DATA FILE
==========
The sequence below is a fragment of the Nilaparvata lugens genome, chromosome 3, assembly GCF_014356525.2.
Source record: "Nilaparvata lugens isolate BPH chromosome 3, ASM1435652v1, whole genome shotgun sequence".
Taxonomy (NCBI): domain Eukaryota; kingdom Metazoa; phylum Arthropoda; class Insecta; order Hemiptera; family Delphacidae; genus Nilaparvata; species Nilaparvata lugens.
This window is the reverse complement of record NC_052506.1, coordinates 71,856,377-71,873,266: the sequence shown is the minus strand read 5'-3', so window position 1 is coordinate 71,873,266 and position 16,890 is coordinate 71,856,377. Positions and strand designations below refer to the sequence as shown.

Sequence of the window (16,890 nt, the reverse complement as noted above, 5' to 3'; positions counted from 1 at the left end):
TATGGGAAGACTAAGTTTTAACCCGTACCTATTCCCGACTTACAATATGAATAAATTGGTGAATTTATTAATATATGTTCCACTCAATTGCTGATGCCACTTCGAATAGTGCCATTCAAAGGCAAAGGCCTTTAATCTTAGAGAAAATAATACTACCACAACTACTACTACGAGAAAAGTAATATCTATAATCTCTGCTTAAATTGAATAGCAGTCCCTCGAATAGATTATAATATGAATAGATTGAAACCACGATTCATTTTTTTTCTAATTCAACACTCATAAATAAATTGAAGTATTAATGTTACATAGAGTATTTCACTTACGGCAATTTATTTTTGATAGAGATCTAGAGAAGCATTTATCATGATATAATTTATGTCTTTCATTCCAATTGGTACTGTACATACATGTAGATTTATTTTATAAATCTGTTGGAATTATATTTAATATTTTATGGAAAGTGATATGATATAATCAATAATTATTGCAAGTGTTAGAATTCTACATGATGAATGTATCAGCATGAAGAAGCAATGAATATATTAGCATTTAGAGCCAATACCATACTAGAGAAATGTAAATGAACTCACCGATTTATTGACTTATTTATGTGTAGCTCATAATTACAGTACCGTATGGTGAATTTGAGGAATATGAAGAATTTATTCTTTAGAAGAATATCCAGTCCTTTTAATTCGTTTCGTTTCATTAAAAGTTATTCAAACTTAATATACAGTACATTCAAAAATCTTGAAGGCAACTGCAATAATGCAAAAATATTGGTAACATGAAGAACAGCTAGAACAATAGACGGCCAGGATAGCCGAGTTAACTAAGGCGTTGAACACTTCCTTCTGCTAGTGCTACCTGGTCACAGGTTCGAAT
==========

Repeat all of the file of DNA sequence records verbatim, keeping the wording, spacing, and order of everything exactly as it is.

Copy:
The sequence below is a fragment of the Nilaparvata lugens genome, chromosome 3, assembly GCF_014356525.2.
Source record: "Nilaparvata lugens isolate BPH chromosome 3, ASM1435652v1, whole genome shotgun sequence".
Taxonomy (NCBI): domain Eukaryota; kingdom Metazoa; phylum Arthropoda; class Insecta; order Hemiptera; family Delphacidae; genus Nilaparvata; species Nilaparvata lugens.
This window is the reverse complement of record NC_052506.1, coordinates 71,856,377-71,873,266: the sequence shown is the minus strand read 5'-3', so window position 1 is coordinate 71,873,266 and position 16,890 is coordinate 71,856,377. Positions and strand designations below refer to the sequence as shown.

Sequence of the window (16,890 nt, the reverse complement as noted above, 5' to 3'; positions counted from 1 at the left end):
TATGGGAAGACTAAGTTTTAACCCGTACCTATTCCCGACTTACAATATGAATAAATTGGTGAATTTATTAATATATGTTCCACTCAATTGCTGATGCCACTTCGAATAGTGCCATTCAAAGGCAAAGGCCTTTAATCTTAGAGAAAATAATACTACCACAACTACTACTACGAGAAAAGTAATATCTATAATCTCTGCTTAAATTGAATAGCAGTCCCTCGAATAGATTATAATATGAATAGATTGAAACCACGATTCATTTTTTTTCTAATTCAACACTCATAAATAAATTGAAGTATTAATGTTACATAGAGTATTTCACTTACGGCAATTTATTTTTGATAGAGATCTAGAGAAGCATTTATCATGATATAATTTATGTCTTTCATTCCAATTGGTACTGTACATACATGTAGATTTATTTTATAAATCTGTTGGAATTATATTTAATATTTTATGGAAAGTGATATGATATAATCAATAATTATTGCAAGTGTTAGAATTCTACATGATGAATGTATCAGCATGAAGAAGCAATGAATATATTAGCATTTAGAGCCAATACCATACTAGAGAAATGTAAATGAACTCACCGATTTATTGACTTATTTATGTGTAGCTCATAATTACAGTACCGTATGGTGAATTTGAGGAATATGAAGAATTTATTCTTTAGAAGAATATCCAGTCCTTTTAATTCGTTTCGTTTCATTAAAAGTTATTCAAACTTAATATACAGTACATTCAAAAATCTTGAAGGCAACTGCAATAATGCAAAAATATTGGTAACATGAAGAACAGCTAGAACAATAGACGGCCAGGATAGCCGAGTTAACTAAGGCGTTGAACACTTCCTTCTGCTAGTGCTACCTGGTCACAGGTTCGAAT